OVERFLOWING: Pulaski County Regional Detention Center
Pulaski County Sheriff Doc Holladay said today that the overcrowding situation at the Pulaski County Regional Detention Center
is at a crisis level
, with the spiraling population — spurred on by changes in the state parole system — spreading employees thin, blowing budgets and putting his officers in danger. He plans to brief local law enforcement officials who utilize the jail on the issue Thursday, but said that he might have to begin turning away all but suspects in violent crimes
in "a week or two" if a solution isn't reached soon.
You can read more about the issue, including highlights from our interview with Holladay today, on the jump...
According to a release issued by Holladay's office this morning, the PCRDC population as of today was 1,298 inmates, including 447 inmates being held on state charges such as parole and probation violations and those waiting for a bed in the ADC. The facility is funded for a maximum of 1,210 inmates, but has been north of that number every day since Oct. 1. October, Holladay said, was the first month that the jail's daily average population exceeded the funding cap. For November, the daily population has averaged 1,262.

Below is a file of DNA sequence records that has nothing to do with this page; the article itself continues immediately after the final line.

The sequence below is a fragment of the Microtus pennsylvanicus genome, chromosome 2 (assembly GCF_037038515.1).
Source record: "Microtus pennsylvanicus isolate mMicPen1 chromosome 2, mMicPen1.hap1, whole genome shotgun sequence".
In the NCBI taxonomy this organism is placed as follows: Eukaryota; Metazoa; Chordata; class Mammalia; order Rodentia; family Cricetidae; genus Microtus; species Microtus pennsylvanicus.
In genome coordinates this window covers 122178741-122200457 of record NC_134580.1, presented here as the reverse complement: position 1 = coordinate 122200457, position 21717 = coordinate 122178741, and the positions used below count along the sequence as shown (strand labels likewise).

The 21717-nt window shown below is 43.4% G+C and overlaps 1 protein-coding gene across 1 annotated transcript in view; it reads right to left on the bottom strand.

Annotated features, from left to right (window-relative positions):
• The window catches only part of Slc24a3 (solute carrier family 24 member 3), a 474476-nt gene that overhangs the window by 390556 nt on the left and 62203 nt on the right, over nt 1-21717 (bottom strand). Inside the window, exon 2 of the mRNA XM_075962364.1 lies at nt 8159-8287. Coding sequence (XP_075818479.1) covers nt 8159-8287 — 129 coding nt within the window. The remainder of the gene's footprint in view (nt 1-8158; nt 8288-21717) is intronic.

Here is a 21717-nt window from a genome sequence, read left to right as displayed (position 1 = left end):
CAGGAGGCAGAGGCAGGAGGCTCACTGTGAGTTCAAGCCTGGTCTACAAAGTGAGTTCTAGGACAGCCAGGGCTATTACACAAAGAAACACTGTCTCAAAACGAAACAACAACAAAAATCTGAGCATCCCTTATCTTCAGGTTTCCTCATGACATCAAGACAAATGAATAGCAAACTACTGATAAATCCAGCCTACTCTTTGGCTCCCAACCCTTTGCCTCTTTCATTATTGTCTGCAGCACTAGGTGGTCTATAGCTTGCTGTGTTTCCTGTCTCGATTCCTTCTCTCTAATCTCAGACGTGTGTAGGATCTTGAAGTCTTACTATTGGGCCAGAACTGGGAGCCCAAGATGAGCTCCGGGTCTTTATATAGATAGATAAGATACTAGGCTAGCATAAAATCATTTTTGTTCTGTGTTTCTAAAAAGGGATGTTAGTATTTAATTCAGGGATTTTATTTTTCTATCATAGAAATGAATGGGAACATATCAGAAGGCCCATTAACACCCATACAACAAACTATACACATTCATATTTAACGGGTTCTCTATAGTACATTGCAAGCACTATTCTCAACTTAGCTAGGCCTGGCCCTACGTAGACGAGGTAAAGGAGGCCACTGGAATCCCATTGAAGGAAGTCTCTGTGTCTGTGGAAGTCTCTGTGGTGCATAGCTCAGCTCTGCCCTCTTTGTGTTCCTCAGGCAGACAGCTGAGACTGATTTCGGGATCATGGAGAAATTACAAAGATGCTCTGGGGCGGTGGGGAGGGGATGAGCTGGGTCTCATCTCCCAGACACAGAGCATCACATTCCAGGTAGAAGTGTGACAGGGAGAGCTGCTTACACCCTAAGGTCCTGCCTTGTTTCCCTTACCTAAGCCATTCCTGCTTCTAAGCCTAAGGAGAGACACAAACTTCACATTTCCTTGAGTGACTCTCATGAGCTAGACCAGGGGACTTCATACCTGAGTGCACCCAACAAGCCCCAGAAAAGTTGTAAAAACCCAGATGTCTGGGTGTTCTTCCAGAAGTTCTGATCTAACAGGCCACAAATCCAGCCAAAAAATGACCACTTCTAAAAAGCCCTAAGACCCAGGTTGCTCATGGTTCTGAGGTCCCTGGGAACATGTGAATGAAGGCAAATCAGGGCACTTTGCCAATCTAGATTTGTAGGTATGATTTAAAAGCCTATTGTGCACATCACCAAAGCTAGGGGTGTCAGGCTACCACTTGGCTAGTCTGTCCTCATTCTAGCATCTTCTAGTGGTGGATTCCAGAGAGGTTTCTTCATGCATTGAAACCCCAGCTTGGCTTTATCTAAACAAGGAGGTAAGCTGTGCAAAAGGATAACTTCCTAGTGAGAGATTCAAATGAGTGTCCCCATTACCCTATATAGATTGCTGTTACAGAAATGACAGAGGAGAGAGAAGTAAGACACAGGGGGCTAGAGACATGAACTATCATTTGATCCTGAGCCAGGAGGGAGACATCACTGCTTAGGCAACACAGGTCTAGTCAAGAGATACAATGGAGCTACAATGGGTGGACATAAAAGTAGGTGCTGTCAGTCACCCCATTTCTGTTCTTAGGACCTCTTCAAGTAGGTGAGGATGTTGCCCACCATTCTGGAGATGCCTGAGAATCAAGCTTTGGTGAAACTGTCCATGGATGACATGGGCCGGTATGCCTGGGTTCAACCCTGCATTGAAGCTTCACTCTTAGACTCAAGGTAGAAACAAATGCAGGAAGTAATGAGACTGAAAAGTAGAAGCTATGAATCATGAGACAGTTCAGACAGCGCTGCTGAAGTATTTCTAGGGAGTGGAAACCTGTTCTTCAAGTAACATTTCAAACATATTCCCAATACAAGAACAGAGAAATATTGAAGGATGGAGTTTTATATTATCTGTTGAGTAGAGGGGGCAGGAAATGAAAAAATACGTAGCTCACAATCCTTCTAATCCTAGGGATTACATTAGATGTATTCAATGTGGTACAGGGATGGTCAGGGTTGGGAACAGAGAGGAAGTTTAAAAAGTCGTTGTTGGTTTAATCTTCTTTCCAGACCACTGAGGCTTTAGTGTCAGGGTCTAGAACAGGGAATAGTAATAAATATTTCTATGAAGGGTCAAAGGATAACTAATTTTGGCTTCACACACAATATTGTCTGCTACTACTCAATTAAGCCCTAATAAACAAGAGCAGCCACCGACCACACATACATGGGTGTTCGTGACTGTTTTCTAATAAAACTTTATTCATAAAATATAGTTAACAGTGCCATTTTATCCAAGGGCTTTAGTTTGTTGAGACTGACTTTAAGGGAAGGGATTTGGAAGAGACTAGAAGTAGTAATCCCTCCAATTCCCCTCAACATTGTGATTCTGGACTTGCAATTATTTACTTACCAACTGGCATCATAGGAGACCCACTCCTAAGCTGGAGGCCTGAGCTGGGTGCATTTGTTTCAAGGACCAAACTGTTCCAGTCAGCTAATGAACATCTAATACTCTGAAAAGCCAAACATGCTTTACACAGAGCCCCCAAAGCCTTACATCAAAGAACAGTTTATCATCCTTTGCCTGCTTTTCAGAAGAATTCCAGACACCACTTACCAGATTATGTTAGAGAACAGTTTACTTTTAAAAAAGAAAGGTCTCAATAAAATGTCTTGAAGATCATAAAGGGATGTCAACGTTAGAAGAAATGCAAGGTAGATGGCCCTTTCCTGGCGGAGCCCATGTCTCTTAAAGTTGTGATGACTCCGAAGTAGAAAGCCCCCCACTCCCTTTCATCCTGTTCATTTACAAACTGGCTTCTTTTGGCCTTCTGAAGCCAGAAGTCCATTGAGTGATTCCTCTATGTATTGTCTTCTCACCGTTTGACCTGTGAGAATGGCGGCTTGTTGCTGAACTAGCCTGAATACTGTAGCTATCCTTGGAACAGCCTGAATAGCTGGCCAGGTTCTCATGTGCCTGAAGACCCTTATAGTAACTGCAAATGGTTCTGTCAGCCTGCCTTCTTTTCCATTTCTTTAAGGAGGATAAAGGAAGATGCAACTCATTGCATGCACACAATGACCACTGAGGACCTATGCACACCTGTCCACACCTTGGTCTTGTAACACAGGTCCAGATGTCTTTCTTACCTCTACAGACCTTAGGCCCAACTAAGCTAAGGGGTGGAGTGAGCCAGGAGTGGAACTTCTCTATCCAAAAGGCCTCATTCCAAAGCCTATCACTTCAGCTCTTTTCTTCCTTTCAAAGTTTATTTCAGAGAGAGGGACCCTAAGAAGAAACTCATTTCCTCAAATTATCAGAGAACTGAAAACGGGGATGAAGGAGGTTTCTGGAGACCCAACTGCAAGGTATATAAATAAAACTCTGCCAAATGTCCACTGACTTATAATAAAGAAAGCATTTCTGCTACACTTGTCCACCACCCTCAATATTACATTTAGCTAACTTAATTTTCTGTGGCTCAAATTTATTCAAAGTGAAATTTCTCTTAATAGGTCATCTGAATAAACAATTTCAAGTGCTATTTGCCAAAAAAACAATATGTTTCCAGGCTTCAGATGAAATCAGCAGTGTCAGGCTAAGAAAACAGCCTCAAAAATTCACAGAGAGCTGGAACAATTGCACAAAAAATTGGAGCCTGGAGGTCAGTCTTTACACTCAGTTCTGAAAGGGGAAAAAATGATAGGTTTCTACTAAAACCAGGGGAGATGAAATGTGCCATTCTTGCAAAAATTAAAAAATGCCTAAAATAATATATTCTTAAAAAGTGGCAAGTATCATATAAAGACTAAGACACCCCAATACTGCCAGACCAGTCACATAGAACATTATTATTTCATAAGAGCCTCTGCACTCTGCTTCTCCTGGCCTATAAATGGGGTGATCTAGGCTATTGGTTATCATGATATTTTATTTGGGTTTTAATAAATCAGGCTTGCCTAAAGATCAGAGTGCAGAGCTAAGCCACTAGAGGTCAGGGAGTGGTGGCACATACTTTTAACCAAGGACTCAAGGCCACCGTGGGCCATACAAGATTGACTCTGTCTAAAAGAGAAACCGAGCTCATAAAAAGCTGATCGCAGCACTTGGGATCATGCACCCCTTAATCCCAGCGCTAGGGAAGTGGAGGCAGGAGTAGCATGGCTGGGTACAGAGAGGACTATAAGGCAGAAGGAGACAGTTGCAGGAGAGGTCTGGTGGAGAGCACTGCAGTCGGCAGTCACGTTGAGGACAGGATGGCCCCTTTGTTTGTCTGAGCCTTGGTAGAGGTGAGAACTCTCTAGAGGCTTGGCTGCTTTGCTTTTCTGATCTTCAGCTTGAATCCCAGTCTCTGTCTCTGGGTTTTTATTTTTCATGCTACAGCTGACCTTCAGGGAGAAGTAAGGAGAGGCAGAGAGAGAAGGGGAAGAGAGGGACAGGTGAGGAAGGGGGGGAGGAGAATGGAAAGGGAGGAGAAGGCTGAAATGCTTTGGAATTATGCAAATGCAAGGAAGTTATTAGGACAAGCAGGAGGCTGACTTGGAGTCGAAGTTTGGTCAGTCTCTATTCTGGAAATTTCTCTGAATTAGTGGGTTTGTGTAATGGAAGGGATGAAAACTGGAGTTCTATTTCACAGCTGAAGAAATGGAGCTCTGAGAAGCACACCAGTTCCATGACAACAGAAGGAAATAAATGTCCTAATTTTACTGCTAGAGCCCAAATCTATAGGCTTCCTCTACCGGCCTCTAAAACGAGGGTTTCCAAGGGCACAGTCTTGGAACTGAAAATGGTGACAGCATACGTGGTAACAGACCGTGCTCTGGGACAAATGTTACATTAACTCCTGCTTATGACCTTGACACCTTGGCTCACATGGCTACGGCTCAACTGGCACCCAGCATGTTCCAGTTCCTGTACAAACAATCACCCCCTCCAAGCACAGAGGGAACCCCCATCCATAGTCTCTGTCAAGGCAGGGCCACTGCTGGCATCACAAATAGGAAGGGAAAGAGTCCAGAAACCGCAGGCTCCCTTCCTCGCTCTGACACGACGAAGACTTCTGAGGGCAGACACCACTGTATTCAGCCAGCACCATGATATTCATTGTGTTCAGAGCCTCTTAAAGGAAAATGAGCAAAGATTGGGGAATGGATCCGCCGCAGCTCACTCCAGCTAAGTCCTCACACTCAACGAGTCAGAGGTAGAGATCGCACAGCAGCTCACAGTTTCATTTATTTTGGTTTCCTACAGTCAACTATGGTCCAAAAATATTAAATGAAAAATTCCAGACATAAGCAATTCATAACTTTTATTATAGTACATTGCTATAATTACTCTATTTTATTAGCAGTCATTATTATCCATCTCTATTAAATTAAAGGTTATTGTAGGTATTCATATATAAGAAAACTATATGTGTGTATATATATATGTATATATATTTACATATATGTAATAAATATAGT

"The reason for it seems to be our issues with the state," Holladay said. "We're hopeful we can get some help from the state pretty quickly in reducing this backlog, because it's impacting how we're able to provide service to the law enforcement agencies and the citizens of Pulaski County." Last month, we ran a cover story about possible solutions to problems in the parole system.
Holladay said that overcrowding is already impacting his budget for food, medical and overtime pay, including being forced to bring in more bunks and buy more mattresses. He said that overcrowding beyond the approved staffing and budget opens the door for security problems, including outbreaks of violence that could harm officers and inmates.
"If we don't get some relief, and the inmates are still being left at our facility after they've been convicted or they've been revoked, it could lead to us having to close the facility and limit who we hold," Holladay said. "That's what I'm trying to avoid... I just feel like I have an obligation to law enforcement and to the citizens of Pulaski County to hold whoever [police] arrest and who they want held. But I also have to take into account our existing capacity at the time and our ability to manage that population."
Holladay said he spoke with the police chiefs of Little Rock and North Little Rock on the situation today, and said the jail is monitoring the population in the morning and afternoon. He said that though he wants to hold out on closing the facility for as long as he can, but adds that if the solutions aren't reached to curb the influx of state inmates soon, Holladay said: "I'm not going to be able to hold out, I would say, more than a week or two at this point."
Holladay, however, understands that the problem isn't one with an easy fix. "I don't see a quick solution," he said. "I know the state is working on some ideas regarding electronic monitoring and hiring more parole officers to manage the parolees. But in the meantime, perhaps the people that are suffering the most are the larger counties around the state. Because we have the largest jail, it's a particular problem for us."